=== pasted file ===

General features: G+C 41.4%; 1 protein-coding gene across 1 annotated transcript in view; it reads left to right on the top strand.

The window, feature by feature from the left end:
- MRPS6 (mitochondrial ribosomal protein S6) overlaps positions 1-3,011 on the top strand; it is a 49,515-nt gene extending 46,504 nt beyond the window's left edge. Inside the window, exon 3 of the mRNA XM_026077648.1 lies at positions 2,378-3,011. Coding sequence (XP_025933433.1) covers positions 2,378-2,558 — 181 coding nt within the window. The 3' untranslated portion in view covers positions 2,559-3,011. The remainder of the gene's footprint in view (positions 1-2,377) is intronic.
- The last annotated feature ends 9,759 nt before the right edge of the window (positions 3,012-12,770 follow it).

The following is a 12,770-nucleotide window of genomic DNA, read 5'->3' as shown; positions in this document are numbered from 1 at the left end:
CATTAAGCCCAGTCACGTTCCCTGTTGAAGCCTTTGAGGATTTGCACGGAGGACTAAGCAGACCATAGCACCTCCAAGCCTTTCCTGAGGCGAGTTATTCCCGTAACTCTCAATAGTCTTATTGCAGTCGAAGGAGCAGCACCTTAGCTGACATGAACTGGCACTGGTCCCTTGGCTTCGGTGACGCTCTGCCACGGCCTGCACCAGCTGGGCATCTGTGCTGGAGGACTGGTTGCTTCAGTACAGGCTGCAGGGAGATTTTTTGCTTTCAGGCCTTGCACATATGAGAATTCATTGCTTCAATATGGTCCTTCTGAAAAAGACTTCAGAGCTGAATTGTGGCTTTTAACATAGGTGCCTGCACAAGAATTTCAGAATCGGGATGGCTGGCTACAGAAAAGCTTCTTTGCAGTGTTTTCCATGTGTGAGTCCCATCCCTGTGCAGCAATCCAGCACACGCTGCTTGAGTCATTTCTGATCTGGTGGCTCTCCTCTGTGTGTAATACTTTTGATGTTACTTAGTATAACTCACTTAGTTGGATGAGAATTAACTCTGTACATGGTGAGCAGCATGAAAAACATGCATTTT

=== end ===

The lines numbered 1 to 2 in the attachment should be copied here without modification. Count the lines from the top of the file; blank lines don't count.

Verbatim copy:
General features: G+C 41.4%; 1 protein-coding gene across 1 annotated transcript in view; it reads left to right on the top strand.

The window, feature by feature from the left end: